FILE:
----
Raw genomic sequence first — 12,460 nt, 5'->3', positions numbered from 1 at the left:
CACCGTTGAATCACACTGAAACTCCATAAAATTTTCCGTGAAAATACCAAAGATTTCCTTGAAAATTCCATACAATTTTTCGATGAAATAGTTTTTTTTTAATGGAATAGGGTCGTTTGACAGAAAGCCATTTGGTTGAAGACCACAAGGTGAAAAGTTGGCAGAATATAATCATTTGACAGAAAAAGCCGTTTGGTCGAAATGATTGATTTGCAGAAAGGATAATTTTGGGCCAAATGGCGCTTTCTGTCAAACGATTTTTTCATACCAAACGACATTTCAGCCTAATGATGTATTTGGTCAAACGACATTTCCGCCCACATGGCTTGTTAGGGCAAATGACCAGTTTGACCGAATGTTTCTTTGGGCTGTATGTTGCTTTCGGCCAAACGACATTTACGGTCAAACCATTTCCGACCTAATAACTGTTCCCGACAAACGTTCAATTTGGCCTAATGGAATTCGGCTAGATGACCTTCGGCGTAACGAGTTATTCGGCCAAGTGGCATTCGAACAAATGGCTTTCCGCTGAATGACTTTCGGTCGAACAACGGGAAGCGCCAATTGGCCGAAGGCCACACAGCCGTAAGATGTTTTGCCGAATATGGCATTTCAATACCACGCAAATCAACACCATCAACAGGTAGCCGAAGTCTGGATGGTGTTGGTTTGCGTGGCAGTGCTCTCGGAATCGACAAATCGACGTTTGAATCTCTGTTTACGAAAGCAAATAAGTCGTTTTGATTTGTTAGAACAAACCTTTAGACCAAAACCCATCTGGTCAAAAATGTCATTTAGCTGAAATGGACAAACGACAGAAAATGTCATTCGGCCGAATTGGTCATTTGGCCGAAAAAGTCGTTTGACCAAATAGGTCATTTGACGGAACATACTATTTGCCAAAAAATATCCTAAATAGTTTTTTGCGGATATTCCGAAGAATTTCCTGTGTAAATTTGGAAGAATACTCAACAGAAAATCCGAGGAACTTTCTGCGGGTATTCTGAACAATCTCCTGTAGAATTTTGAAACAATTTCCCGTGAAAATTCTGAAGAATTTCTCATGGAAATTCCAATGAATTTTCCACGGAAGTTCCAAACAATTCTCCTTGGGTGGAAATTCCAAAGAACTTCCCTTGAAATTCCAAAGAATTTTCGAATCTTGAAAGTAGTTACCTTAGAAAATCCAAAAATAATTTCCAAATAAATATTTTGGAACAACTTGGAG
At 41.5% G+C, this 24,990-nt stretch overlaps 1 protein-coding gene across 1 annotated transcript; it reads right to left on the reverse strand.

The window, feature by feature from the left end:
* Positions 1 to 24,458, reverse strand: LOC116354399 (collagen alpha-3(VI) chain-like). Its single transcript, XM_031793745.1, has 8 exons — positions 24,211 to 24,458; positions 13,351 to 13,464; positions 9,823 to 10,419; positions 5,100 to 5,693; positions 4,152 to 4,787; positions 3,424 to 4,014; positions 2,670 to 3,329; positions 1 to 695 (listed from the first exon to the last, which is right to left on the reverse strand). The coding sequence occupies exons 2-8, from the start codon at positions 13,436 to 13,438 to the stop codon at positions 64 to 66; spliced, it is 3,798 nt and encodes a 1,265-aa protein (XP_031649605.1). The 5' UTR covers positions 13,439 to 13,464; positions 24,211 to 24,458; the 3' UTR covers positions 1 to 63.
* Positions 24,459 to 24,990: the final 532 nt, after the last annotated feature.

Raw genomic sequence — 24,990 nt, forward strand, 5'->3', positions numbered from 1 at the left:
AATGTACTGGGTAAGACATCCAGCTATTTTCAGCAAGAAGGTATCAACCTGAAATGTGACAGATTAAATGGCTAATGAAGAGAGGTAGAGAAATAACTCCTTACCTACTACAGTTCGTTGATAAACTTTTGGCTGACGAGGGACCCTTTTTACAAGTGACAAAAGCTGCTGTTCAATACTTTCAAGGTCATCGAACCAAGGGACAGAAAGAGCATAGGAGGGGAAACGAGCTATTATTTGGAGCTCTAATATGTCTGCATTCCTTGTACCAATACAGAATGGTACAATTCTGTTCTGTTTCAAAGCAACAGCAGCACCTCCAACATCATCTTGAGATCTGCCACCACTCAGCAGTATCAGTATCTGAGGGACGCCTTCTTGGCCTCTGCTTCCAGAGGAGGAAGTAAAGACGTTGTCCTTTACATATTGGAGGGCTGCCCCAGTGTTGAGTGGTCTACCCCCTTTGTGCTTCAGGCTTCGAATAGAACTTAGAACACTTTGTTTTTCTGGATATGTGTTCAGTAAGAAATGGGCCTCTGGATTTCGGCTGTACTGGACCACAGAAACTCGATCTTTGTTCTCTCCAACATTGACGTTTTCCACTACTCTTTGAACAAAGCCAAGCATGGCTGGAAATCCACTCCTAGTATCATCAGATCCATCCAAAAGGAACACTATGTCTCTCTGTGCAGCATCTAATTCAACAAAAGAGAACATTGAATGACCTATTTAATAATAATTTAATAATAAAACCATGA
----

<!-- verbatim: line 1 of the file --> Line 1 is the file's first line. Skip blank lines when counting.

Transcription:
Raw genomic sequence first — 12,460 nt, 5'->3', positions numbered from 1 at the left: